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When you go to Content -> Add Content in your admin menu bar, you'll see a list of all the available content types. Here's a quick overview of each type. If a content type is not listed here, it can be safely ignored. 

These three primary content types on your site are all relatively similar, but there are a few key differences that tailor each to a specific purpose on your site. 


The primary difference between an article and a static page is that an article has a byline (ie, it's written by a specific person on a specific date). Stories are more effective if the person telling it is known, thus for project updates, success stories, and conservation news from your community—most new content pieces—an article is the best choice. 

 It also allows you to easily associate birds with the article, linking them to's bird guide with bird cards in the sidebar. 


Static Pages

Static pages look similar to articles, but they do not have a byline or publication date. Thus static pages are best for your more permanent organization content that users should always be able to find on your site, but that won't change very often. An overview of your state's advocacy work, for instance, or a set of pages on specific IBAs that your state is actively protecting. You can update this content as often as you'd like, but without a publication date on the page, it's OK for this content to stay relatively static but remain effective. 


Landing Pages

Both Articles and Static pages can have up to three Related Content links added to them via the References tab, so it's easy to interlink related content on your site. But if a page's primary purpose is to direct users to additional content, then a Landing Page is the appropriate choice. Landing Pages can have brief text introductions to contextualize your state's work protecting Seas & Shores, for instance, but these should not be the dominant element of the page. Their primary focus is to drive users to articles with the latest Seas & Shores program updates in a News Stream, or a set of static pages with in-depth information linked to with Editorial Cards. 


Additional Content Types


There are two ways to get slideshows onto your site. One is to embed them inside the body text area of an existing static page or article using the body text editor. This is the method we use most often on the national site, as it gives you the chance to embed a slideshow inside of a larger story to add additional context. So to create a slideshow in this manner, first create a static page or an article, and embed it into the body.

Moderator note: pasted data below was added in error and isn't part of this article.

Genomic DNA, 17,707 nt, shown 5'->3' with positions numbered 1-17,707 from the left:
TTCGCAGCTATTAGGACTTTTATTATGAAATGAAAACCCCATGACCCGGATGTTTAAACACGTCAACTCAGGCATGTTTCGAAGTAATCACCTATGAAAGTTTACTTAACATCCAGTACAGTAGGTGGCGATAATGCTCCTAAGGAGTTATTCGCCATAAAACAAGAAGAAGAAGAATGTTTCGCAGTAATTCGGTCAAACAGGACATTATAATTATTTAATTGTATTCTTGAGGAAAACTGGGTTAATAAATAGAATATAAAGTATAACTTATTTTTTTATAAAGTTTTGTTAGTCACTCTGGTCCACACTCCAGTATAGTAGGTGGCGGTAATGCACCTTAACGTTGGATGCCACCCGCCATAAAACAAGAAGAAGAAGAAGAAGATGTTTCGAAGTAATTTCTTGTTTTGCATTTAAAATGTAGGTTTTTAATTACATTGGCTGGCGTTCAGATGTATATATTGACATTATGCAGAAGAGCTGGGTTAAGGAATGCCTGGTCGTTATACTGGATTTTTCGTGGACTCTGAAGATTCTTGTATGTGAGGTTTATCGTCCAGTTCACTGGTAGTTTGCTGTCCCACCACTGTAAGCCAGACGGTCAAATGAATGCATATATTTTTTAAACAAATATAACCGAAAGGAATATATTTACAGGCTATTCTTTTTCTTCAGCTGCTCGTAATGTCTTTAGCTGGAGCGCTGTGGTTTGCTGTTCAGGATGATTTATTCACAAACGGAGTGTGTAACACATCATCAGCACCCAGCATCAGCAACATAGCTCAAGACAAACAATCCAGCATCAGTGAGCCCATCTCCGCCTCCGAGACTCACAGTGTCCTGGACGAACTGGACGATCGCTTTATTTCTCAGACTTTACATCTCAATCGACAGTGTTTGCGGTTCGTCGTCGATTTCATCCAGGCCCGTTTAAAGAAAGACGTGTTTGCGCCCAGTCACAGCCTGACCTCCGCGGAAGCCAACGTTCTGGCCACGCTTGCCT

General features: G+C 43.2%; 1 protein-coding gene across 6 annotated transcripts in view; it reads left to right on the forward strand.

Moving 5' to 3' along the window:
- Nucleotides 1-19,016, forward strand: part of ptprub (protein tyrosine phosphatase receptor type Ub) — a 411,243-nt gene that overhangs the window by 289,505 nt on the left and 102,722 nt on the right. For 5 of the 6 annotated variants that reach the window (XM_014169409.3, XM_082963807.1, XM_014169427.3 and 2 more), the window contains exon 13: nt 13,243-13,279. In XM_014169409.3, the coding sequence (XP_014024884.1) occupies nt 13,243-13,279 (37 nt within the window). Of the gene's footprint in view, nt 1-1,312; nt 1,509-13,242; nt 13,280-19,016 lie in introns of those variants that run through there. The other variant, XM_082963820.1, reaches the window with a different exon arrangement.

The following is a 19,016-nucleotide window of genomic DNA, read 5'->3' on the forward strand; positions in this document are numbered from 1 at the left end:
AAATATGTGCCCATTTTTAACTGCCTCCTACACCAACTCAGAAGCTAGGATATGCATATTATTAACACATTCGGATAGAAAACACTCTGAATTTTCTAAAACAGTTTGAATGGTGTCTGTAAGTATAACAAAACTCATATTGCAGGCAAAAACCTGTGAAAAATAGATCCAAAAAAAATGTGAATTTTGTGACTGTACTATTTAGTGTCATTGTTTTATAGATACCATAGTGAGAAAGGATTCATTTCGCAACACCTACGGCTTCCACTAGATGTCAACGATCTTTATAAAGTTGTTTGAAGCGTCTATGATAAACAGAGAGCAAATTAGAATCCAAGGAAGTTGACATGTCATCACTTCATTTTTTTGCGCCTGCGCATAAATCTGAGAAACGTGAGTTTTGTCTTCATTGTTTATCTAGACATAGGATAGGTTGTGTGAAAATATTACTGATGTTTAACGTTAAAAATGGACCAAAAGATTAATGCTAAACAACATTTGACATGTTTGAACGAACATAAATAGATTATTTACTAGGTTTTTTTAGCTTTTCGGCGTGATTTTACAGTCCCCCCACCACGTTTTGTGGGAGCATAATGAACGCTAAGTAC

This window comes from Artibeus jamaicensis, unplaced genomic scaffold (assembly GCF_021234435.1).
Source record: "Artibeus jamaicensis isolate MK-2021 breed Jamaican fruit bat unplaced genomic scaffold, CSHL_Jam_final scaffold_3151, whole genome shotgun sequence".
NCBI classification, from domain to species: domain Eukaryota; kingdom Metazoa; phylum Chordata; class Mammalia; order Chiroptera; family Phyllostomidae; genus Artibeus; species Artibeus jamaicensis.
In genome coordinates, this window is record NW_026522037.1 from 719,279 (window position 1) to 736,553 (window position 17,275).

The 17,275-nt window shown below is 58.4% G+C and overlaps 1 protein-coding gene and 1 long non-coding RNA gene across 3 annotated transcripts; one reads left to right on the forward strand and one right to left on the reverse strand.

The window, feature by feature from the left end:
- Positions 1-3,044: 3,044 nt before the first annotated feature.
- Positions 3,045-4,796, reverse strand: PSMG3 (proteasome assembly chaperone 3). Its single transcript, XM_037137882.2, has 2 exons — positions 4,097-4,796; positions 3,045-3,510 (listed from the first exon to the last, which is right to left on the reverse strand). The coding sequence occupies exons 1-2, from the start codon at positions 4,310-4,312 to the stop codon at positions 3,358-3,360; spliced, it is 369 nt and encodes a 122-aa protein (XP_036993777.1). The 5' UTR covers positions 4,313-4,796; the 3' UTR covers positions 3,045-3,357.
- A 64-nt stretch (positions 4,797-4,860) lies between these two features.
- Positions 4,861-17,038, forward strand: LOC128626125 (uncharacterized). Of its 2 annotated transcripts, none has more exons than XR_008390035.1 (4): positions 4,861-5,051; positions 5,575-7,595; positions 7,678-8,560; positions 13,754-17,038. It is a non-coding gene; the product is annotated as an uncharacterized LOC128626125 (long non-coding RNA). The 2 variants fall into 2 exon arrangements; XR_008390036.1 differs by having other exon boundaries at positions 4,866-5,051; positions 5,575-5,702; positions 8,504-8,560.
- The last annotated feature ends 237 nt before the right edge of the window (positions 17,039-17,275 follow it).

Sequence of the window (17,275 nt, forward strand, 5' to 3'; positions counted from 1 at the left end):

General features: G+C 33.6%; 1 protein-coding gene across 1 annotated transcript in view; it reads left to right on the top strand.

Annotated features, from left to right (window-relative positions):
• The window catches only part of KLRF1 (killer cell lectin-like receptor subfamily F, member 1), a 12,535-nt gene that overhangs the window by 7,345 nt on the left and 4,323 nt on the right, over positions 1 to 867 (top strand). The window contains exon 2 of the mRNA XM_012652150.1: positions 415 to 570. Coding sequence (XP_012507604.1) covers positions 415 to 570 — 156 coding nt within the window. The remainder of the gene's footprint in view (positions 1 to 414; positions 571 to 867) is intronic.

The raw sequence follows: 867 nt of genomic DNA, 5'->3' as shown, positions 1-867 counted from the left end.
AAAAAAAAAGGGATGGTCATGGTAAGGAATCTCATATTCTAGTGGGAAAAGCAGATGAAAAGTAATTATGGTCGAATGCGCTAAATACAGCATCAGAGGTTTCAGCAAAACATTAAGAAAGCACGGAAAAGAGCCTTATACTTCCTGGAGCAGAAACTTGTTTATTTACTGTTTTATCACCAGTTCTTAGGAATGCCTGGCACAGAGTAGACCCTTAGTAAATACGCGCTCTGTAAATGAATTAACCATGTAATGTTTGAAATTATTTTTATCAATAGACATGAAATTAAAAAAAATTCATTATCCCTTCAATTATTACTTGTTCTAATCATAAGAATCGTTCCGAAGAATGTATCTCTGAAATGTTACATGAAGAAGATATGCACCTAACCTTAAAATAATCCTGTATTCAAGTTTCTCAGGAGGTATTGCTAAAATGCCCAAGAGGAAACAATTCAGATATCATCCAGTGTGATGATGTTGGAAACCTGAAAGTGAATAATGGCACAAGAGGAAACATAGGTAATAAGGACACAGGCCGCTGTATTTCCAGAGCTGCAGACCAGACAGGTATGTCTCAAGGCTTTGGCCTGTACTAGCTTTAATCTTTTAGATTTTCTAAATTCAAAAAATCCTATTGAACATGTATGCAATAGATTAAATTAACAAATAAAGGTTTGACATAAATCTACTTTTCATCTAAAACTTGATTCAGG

Example: as seen on the story A Very Bad Plan


The second type of slideshow is a standalone content type that should be used only if you can't come up with a few paragraphs to introduce the photos. It's a more conventional slideshow experience that feels a little bit dated on today's web, but still has some utility in some cases. 



 A contact is used to add a byline to an Article. For instance, if John Mahoney is writing articles for your site, first create a contact for John Mahoney, and then his name will show up in the Byline field on the article when you start typing it. If you click the byline of any article's Author, you'll see that person's page with a listing of his/her articles. 

Example contact page:

Engagement Cards

Engagement cards appear on every page of your site, and are used to offer contextual engagement opportunities to your users. We have a pretty sophisticated (but easy to use!) system that you can use to pair relevant engagement prompts to each page's content. For instance, you can create an engagement card with a donation ask tailored for each of your primary projects, which can then appear whenever those projects are mentioned.



An FAQ is a content type dedicated to questions and answers. This handles allows you to create multiple categories of questions, arrange the questions by dragging and dropping, and handles all the formatting, creating a dedicated link for each question. They're very useful!

Press Release

A press release is an alternate variation of a standard article with a few layout options specific to press releases. You should create a special Contact with your press contact info listed, and add it to the byline field of any press release. 

Short articles

Short articles are intended to give you a way to quickly create short, blog-like articles for your News section, or anywhere else. They can consist of a quick link to an article you find interesting elsewhere on the web, an image, a video, or an embedded tweet. They're very similar to content types provided by Tumblr, if you are familiar with that platform. 

California uses these post types often in their news section. For examples, check them out:




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